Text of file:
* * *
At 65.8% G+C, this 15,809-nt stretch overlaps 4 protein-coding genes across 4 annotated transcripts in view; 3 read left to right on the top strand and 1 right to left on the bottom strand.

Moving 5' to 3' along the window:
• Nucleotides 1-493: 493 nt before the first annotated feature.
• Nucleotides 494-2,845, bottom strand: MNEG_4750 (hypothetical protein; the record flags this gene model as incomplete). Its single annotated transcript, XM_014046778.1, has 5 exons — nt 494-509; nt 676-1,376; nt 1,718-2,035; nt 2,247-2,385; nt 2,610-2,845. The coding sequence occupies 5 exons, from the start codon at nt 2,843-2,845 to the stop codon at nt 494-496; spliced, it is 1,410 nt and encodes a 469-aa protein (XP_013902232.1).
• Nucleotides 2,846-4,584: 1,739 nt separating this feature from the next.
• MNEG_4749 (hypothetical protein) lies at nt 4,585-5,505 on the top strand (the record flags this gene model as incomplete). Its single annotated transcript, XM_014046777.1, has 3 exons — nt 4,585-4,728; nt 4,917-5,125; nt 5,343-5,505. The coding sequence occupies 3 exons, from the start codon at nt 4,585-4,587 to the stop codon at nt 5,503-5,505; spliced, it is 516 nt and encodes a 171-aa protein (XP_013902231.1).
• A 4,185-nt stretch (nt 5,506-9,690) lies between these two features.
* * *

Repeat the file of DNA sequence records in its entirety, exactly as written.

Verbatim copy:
At 65.8% G+C, this 15,809-nt stretch overlaps 4 protein-coding genes across 4 annotated transcripts in view; 3 read left to right on the top strand and 1 right to left on the bottom strand.

Moving 5' to 3' along the window:
• Nucleotides 1-493: 493 nt before the first annotated feature.
• Nucleotides 494-2,845, bottom strand: MNEG_4750 (hypothetical protein; the record flags this gene model as incomplete). Its single annotated transcript, XM_014046778.1, has 5 exons — nt 494-509; nt 676-1,376; nt 1,718-2,035; nt 2,247-2,385; nt 2,610-2,845. The coding sequence occupies 5 exons, from the start codon at nt 2,843-2,845 to the stop codon at nt 494-496; spliced, it is 1,410 nt and encodes a 469-aa protein (XP_013902232.1).
• Nucleotides 2,846-4,584: 1,739 nt separating this feature from the next.
• MNEG_4749 (hypothetical protein) lies at nt 4,585-5,505 on the top strand (the record flags this gene model as incomplete). Its single annotated transcript, XM_014046777.1, has 3 exons — nt 4,585-4,728; nt 4,917-5,125; nt 5,343-5,505. The coding sequence occupies 3 exons, from the start codon at nt 4,585-4,587 to the stop codon at nt 5,503-5,505; spliced, it is 516 nt and encodes a 171-aa protein (XP_013902231.1).
• A 4,185-nt stretch (nt 5,506-9,690) lies between these two features.